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Friday, October 9, 2015
Tuesday, July 14, 2015
HARTFORD, Conn. (AP) -- Court officials say Connecticut is now the most expensive place to die in the U.S. — at least for the wealthy — because of hefty new fees for settling estates.
Democratic Gov. Dannel P. Malloy and the Democrat-controlled legislature signed off on a plan effective July 1 that eliminated a $12,500 cap on probate court fees, cut all state government funding to probate courts and doubled the fee on estates worth more than $2 million to 0.5 percent of the value.
Probate officials surveyed all 50 states and say Connecticut has the highest probate fees in the country. They're warning that without a cap, some bills could top $1 million and many will be more than $100,000.
Critics say the fees are unfair and may prompt wealthy people to move.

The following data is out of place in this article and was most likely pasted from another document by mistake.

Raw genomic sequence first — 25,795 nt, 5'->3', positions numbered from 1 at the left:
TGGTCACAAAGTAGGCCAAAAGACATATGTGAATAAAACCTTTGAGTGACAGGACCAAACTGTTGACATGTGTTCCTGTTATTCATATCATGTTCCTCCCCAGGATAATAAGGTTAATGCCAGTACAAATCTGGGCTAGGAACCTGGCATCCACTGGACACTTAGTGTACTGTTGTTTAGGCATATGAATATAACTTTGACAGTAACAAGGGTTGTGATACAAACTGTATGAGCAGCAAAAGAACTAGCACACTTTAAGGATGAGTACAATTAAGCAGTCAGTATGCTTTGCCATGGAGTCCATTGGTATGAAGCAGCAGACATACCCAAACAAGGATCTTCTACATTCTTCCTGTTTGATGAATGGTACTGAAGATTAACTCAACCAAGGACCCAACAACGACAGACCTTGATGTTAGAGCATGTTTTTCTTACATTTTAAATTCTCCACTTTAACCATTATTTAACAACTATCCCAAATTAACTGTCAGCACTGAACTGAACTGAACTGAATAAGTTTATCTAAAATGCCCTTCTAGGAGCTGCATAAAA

Thursday, May 21, 2015
The following information appeared on the FBI website:
Friday, January 23, 2015
INTRODUCED BY SEN. MICHAEL MCLACHLAN, PROPOSED BILL NO. 660, TO ESTABLISH A CODE OF CONDUCT FOR CONSERVATORS!
|Proposed Bill No. 660|
January Session, 2015
|LCO No. 2327|
Referred to Committee on JUDICIARY
SEN. MCLACHLAN, 24th Dist.
AN ACT CONCERNING THE ESTABLISHMENT OF A PROFESSIONAL CODE OF CONDUCT FOR CONSERVATORS.
Be it enacted by the Senate and House of Representatives in General Assembly convened:
That chapter 801 of the general statutes be amended to require the Probate Court Administrator to develop and implement a professional code of conduct applicable to any conservator appointed in a Probate Court matter.
Statement of Purpose:
To require the Probate Court Administrator to develop and implement a professional code of conduct for conservators appointed in Probate Court matters.